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Gene therapy in hemophilia

When I became involved in hemophilia in the early nineties, I was asked why I chose a career in this field. At this point, there was a sufficient amount of clotting factors available in many developed countries and it seemed that it was only a matter of a few years before gene therapy would become a reality. In recent years, this breakthrough appears to be within reach.

In November 2014, a very important milestone regarding gene therapy and clinical trials for people with hemophilia B occurred when the New England Journal of Medicine (NEJM) published a paper entitled “Long-term safety and efficacy of factor IX gene therapy in hemophilia B” written by Amit Nathwani Ph.D. et al.

Significant work and interest in gene therapy started with the cloning of the factor genes in the early 1980s.  Hemophilia was a very interesting model for gene therapy as only a small increase of factor level can dramatically decrease the number of bleedings and prevent athropathy. Through this type of treatment, patients with severe hemophilia could attain moderate hemophilia clotting levels, thus leading to an increased reduction in bleeding. The clinical principle of changing severe hemophilia into moderate hemophilia is also the basis for the use of prophylaxis on patients with severe hemophilia. However, high treatment costs and lifelong injections would limit access to prophylaxis for many patients, making gene therapy likely a preferred option.

Theory and practice could not be further apart

Why did it take so long for gene therapy to become available? The reality was that it took many years until it was possible to produce safe recombinant adeno-associated virus (AAV) vectors that would also reduce the risk of inducing cancer through the infusion of viral vectors. A dramatic event happened in the 1990s when leukemia occurred after gene therapy was given to a child with primary immune deficiency. This event caused regulatory authorities to develop guidelines for the production of safe recombinant AAV vectors and all clinical trials for gene therapy were stopped at that time.

The process to develop safer and more reliable vectors took many years and also the concern that gene therapy could induce immunogenicity hampered much of the initial enthusiasm.  The perception that gene therapy has many unpredictable risks is still on the minds of many patients and physicians today.

It is therefore promising that an article on the long-term safety results was published in the NEJM, showing the results of 10 patients with severe hemophilia B who received gene therapy.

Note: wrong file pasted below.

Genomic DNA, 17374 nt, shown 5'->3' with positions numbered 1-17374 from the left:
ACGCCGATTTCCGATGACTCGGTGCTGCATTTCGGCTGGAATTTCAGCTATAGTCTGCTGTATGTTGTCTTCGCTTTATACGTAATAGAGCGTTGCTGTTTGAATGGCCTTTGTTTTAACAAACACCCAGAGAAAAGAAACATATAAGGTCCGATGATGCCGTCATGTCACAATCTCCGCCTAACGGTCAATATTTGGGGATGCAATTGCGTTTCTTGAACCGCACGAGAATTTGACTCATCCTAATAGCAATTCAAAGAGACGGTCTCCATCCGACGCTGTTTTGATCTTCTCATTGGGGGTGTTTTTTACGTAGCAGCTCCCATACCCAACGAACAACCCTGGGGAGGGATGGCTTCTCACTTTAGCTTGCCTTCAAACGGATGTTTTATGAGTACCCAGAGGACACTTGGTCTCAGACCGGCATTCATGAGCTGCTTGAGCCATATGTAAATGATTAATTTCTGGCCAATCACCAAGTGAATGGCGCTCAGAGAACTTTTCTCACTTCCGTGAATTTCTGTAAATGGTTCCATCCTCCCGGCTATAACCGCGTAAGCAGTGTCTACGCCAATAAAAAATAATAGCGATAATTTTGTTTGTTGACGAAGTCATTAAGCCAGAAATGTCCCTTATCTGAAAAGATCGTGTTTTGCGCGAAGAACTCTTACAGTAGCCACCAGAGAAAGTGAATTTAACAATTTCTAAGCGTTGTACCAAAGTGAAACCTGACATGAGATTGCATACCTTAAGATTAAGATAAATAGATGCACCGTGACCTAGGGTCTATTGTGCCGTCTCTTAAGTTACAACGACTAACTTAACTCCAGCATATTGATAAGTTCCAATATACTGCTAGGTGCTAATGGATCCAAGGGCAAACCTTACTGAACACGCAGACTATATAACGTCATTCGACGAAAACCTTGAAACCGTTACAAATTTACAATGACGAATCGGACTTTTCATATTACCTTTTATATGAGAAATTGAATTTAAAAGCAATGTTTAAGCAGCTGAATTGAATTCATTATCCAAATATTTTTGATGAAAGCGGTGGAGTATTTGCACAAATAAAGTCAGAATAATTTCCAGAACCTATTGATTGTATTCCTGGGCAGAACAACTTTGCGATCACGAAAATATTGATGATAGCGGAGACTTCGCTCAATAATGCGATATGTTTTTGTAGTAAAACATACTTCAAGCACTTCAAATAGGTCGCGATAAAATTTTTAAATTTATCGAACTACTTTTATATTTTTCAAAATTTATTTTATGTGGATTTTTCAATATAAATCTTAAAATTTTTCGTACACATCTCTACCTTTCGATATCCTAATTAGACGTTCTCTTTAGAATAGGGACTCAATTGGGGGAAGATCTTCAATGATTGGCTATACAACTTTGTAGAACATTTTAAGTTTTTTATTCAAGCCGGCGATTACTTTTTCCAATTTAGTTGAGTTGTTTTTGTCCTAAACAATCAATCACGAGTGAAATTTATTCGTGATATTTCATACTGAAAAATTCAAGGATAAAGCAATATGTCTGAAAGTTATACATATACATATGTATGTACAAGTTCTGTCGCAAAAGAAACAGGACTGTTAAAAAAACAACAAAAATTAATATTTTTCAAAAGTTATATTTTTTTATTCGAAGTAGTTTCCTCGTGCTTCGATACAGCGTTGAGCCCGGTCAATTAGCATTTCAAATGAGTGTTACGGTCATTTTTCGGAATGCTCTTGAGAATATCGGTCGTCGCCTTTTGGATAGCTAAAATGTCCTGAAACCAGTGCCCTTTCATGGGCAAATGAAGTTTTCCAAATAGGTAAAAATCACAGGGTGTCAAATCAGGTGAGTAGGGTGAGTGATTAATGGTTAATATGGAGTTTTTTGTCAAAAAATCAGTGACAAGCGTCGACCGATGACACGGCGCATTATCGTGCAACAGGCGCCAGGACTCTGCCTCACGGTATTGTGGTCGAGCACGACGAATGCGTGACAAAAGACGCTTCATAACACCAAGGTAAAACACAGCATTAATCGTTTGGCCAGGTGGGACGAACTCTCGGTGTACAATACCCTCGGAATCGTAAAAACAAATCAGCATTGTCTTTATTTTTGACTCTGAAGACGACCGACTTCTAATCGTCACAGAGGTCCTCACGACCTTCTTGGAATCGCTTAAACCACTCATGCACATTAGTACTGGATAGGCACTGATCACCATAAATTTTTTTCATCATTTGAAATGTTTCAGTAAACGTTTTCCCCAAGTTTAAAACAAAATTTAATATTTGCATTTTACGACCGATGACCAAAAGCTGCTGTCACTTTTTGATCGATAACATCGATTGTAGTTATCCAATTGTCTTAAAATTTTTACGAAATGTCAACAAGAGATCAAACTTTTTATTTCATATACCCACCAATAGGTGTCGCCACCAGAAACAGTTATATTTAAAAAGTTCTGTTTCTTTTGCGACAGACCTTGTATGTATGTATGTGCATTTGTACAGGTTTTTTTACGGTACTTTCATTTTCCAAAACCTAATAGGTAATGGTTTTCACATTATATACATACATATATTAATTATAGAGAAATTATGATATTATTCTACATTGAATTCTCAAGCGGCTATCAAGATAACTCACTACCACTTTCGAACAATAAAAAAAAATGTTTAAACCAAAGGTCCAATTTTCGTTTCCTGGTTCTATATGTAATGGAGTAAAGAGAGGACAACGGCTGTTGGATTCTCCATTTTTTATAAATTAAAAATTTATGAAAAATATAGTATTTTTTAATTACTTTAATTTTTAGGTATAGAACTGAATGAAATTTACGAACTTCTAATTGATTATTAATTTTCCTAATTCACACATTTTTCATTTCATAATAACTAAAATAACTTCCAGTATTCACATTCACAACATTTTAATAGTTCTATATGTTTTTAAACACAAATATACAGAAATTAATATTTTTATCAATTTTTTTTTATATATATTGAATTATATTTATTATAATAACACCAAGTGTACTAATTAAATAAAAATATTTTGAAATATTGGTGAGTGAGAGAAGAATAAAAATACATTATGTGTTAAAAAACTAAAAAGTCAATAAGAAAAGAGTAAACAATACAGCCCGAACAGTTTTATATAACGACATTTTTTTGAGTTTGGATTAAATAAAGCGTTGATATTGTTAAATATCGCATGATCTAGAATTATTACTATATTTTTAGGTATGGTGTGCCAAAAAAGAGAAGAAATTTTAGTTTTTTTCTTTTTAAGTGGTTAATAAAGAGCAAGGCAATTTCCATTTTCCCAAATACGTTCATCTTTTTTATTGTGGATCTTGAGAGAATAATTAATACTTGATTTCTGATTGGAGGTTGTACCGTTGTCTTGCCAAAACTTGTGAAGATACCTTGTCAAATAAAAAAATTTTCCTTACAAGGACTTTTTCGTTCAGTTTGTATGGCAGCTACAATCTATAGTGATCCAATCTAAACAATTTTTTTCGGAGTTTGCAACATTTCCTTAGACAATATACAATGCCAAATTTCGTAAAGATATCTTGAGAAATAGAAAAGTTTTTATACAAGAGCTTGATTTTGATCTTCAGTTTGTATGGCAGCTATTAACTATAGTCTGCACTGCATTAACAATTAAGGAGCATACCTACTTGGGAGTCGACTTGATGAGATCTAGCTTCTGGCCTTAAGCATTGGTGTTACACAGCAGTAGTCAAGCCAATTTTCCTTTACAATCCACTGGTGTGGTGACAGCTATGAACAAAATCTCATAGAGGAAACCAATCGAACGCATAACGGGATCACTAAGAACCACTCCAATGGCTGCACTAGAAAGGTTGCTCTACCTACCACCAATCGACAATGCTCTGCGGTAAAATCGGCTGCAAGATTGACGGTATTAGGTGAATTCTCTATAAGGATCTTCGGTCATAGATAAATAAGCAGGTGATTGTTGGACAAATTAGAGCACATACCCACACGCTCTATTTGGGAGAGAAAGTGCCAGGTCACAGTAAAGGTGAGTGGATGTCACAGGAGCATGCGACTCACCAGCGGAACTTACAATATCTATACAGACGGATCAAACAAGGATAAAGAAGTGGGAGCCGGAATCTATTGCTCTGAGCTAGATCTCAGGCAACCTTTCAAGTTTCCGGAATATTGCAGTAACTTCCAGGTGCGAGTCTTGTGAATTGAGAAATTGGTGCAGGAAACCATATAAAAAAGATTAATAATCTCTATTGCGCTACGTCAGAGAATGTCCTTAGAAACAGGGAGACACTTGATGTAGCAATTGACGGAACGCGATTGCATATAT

The first six patients were enrolled between 2010 and 2011 and they received a low dose of vector. After the low dose was well tolerated, another four patients were enrolled in 2012 with a higher dose in order to increase the overall effect on the factor IX level. In all, 10 patients experienced the effect of the vector infusion which was regular when measured with the analysis of their factor IX level. Also, anti-bodies against factor IX and liver function tests were regularly tested. Since this was the first trial of gene therapy in patients with hemophilia, safety was of utmost concern. All enrolled patients were HIV negative, but 7 out of 10 patients tested positive for hepatitis C virus.  The infusion of the vectors was well tolerated with no signs of fever, symptoms, or other general complaints. After a median follow up period of more than three years, the factor IX activity measured in the patients was related to the amount of vector that was initially infused. Patients that received a higher dose have had a higher stable factor IX level than the patients that received the lower dose.

What was the effect on the regular treatment of these patients?

In four out of seven patients, prophylaxis could be stopped and these patients did not report spontaneous bleedings.  A large decrease of additional factor IX infusion was observed for all patients and their annual consumption in IU/kg dropped from a median dose of 2613 IU to 206 IU/kg per year after gene therapy was started. This meant an overall reduction of factor level consumption by 90 per cent.

Adverse events?

The most reported adverse event was an increase in liver enzymes (ALT levels), this occurred 7 to 10 weeks after the infusion with high dose vector. This adverse event was treated with steroids and during the increase of the ALT levels also a decrease of factor IX activity was found.  With steroids the increased levels of the liver enzymes normalized after five days.  No factor IX neutralizing antibodies were demonstrated; however a general increase in antibodies against the AAV vector were detectable.

What can we expect now from gene therapy in the coming years?

Currently there are several trials ongoing of patients with hemophilia B. However, there is a slow recruitment of patients into these trials, which is caused by both the limited number of patients with no antibodies against AAV vectors and also concern that there is a limited number of of patients willing to participate in these trials.

We have come a long way and success in this area of research is evident, as highlighted in the NEJM paper. We continue to look towards the day that all people with bleeding disorders can benefit from the availability of this life-changing treatment.